The notion of getting light to travel along a curved path using refraction was first pioneered in the mid 19th century, when Daniel Colladon and Jacques Babinet demonstrated it in Paris in the early 1840s; later, John Tyndall demonstrated this phenomenon in public lectures in London.

Refraction simply refers to the change in direction that light (or any other form of wave energy for that matter) travels in when it passes from one medium to another (say, from air to glass to water). Light travels at different speeds through different densities of materials – that’s why when you place a straight stick into a pool of water the stick appears bent; the refractive index of water is higher than that of air.

In Colladon’s experiment, reference was made to a “light fountain” and a “light pipe”, whereby light travelled through a stream of liquid. Optical fibres, as we’ve come to know them, were first developed in the 1950s, though experimentation with light travelling along glass tubes had occurred much earlier.

John Logie Baird, the television visionary, for instance, had conducted experiments in the 1920s where images were transmitted along glass tubes.

In optical fibres, light bounces off the internal walls of the clear fibre in a phenomenon known as total internal reflection. The clear core of the fibre is coated in another material with a different refractive index, so light is reflected back into the core rather than scattering out through the coating, thus allowing light to propagate along the fibre.

Because the fibres can be so thin they can flex and light can travel around bends.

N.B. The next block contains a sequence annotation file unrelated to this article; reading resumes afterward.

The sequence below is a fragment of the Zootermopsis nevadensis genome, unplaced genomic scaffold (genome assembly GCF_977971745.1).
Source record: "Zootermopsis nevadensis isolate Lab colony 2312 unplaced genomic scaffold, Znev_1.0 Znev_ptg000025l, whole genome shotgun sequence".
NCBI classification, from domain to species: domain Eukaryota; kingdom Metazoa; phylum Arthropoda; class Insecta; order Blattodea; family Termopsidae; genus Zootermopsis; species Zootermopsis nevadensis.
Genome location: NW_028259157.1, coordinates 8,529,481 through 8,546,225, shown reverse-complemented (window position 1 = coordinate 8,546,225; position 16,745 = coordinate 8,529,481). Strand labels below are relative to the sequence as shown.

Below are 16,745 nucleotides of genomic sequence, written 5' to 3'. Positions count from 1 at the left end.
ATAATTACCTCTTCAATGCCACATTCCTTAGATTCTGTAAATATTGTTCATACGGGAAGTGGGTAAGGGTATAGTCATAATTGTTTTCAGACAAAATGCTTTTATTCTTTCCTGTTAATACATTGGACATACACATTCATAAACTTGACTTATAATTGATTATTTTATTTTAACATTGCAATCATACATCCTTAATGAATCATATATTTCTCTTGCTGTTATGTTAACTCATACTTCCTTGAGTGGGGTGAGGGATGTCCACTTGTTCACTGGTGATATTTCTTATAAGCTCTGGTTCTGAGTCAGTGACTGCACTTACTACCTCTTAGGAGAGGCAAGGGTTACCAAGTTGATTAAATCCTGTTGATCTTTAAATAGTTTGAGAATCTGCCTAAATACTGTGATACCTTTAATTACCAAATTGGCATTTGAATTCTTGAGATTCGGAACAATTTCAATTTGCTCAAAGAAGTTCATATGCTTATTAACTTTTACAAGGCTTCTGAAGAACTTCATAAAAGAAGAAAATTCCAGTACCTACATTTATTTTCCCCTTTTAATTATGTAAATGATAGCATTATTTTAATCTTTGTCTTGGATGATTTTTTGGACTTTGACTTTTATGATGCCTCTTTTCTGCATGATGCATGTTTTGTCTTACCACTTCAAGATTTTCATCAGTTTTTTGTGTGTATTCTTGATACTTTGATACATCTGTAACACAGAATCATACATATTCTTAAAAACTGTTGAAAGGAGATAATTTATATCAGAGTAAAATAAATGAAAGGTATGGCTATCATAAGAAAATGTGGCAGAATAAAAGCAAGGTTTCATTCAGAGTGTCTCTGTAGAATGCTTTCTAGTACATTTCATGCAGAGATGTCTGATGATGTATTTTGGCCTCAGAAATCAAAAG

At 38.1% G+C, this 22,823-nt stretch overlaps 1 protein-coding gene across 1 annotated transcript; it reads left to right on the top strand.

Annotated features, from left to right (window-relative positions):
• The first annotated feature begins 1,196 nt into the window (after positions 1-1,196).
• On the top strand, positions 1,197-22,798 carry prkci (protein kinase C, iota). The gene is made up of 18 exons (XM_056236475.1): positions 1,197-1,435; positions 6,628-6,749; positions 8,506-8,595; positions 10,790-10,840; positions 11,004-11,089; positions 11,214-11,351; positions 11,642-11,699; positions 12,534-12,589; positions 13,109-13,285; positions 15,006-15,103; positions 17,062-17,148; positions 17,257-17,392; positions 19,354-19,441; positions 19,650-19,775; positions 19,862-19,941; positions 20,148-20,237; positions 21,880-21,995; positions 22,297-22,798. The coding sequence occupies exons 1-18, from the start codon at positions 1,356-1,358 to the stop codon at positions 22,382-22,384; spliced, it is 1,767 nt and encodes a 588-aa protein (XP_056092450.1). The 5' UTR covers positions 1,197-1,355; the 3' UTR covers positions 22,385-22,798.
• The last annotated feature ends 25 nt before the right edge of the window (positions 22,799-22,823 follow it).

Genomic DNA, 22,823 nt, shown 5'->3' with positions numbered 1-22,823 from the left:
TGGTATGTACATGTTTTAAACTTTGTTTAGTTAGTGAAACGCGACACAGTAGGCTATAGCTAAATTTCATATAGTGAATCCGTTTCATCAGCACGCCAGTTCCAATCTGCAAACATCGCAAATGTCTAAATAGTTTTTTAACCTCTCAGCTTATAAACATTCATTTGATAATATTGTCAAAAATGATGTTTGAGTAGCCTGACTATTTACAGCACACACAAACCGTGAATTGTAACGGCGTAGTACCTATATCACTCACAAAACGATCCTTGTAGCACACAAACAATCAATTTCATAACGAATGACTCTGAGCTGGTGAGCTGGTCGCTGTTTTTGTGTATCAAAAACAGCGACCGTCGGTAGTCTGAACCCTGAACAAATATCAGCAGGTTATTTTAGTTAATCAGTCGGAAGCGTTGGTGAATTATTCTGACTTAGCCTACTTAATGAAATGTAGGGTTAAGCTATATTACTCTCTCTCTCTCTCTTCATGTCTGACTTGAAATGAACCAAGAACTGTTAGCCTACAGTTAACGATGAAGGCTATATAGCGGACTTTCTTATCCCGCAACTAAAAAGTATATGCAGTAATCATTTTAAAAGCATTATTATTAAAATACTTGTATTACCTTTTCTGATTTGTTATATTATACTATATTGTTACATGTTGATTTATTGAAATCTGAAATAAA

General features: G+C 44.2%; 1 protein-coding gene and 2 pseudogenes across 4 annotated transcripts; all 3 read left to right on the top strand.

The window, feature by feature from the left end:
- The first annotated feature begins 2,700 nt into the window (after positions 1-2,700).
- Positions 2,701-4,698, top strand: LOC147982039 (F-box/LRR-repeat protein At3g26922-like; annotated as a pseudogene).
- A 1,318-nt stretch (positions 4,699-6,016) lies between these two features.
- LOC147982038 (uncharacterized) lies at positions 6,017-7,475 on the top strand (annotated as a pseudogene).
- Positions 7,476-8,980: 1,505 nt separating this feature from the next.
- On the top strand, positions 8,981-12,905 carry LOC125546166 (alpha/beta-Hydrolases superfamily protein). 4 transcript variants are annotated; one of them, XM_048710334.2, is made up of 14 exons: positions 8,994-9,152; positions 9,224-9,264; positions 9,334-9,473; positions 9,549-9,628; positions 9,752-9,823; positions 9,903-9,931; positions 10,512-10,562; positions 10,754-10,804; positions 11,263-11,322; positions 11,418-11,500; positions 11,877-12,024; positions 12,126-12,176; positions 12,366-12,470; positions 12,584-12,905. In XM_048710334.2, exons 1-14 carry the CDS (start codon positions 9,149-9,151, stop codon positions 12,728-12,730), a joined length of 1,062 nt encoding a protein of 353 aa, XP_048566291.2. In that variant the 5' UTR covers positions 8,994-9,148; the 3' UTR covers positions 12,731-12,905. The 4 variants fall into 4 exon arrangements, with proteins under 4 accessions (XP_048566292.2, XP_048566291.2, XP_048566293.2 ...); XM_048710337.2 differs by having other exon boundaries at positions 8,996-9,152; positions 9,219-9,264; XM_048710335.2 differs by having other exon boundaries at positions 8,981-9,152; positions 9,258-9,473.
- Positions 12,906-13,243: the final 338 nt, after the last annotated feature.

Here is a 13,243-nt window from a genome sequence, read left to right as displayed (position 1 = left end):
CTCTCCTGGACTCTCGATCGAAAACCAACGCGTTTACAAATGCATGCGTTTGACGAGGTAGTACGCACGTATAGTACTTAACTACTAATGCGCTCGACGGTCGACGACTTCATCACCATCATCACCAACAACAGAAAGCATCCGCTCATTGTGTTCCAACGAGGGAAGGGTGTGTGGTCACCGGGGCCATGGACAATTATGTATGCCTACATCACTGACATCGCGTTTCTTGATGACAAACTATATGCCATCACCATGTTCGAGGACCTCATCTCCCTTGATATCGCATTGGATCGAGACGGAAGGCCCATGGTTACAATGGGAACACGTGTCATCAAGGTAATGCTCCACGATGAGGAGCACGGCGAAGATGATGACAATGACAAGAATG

This important feature of fibre optics has revolutionised surgery and medical procedures. In 1956, Basil Isaac Hirschowitz patented the first flexible fibre-optic gastroscope, which allowed doctors to look inside a patient’s stomach relatively non-invasively.

Since then many fibre-optic based ‘scopes’ (the arthroscope and endoscope, for example) have been developed to investigate different parts of the body, and fibre-optic devices are now the mainstay of non-invasive surgery.

Last year surgeons in Paris performed ultra-keyhole surgery on a brain tumour using a water-cooled fibre-optic laser that was guided to the tumour site by the surgeon. The patient, who was awake during the procedure and felt nothing (a local anaesthetic was used), was encouraged to talk to the surgical team to ensure that brain functions were not being harmed by the surgery.

Industrial endoscopes (known as borescopes or fibrescopes) are also used to examine and maintain the ‘health’ of other things in hard-to-get-to places – from jet engines to drains, fibre-optics allow us to view things that have previously eluded us.